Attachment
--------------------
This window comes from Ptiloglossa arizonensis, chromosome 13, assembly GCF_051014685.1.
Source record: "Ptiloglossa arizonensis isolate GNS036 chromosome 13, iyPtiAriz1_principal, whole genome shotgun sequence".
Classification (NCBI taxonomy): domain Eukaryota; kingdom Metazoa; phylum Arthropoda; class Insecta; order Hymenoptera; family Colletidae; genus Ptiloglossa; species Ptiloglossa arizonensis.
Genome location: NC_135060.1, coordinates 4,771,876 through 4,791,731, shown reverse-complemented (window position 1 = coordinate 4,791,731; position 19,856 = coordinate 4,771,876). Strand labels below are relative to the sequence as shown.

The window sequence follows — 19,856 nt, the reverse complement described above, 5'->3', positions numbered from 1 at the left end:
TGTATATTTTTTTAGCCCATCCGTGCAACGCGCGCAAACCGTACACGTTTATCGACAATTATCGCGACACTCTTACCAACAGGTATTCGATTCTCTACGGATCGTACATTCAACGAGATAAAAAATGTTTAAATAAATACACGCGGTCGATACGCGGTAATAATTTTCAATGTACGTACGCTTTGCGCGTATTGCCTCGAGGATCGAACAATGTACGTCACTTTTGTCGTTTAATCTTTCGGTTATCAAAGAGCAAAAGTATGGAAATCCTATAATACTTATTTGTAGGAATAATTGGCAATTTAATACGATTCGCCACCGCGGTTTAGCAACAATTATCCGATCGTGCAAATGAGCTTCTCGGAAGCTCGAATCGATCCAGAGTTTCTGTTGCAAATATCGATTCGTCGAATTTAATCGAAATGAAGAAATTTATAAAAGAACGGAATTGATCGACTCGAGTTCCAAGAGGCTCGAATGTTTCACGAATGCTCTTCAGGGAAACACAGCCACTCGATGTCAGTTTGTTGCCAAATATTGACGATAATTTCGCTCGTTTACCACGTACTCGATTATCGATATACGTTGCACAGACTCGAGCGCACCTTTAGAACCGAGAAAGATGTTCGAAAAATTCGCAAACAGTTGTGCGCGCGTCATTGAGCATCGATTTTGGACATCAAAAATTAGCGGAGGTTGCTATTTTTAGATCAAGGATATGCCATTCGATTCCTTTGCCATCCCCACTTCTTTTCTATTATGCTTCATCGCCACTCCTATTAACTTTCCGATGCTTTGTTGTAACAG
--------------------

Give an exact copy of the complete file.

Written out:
This window comes from Ptiloglossa arizonensis, chromosome 13, assembly GCF_051014685.1.
Source record: "Ptiloglossa arizonensis isolate GNS036 chromosome 13, iyPtiAriz1_principal, whole genome shotgun sequence".
Classification (NCBI taxonomy): domain Eukaryota; kingdom Metazoa; phylum Arthropoda; class Insecta; order Hymenoptera; family Colletidae; genus Ptiloglossa; species Ptiloglossa arizonensis.
Genome location: NC_135060.1, coordinates 4,771,876 through 4,791,731, shown reverse-complemented (window position 1 = coordinate 4,791,731; position 19,856 = coordinate 4,771,876). Strand labels below are relative to the sequence as shown.

The window sequence follows — 19,856 nt, the reverse complement described above, 5'->3', positions numbered from 1 at the left end:
TGTATATTTTTTTAGCCCATCCGTGCAACGCGCGCAAACCGTACACGTTTATCGACAATTATCGCGACACTCTTACCAACAGGTATTCGATTCTCTACGGATCGTACATTCAACGAGATAAAAAATGTTTAAATAAATACACGCGGTCGATACGCGGTAATAATTTTCAATGTACGTACGCTTTGCGCGTATTGCCTCGAGGATCGAACAATGTACGTCACTTTTGTCGTTTAATCTTTCGGTTATCAAAGAGCAAAAGTATGGAAATCCTATAATACTTATTTGTAGGAATAATTGGCAATTTAATACGATTCGCCACCGCGGTTTAGCAACAATTATCCGATCGTGCAAATGAGCTTCTCGGAAGCTCGAATCGATCCAGAGTTTCTGTTGCAAATATCGATTCGTCGAATTTAATCGAAATGAAGAAATTTATAAAAGAACGGAATTGATCGACTCGAGTTCCAAGAGGCTCGAATGTTTCACGAATGCTCTTCAGGGAAACACAGCCACTCGATGTCAGTTTGTTGCCAAATATTGACGATAATTTCGCTCGTTTACCACGTACTCGATTATCGATATACGTTGCACAGACTCGAGCGCACCTTTAGAACCGAGAAAGATGTTCGAAAAATTCGCAAACAGTTGTGCGCGCGTCATTGAGCATCGATTTTGGACATCAAAAATTAGCGGAGGTTGCTATTTTTAGATCAAGGATATGCCATTCGATTCCTTTGCCATCCCCACTTCTTTTCTATTATGCTTCATCGCCACTCCTATTAACTTTCCGATGCTTTGTTGTAACAG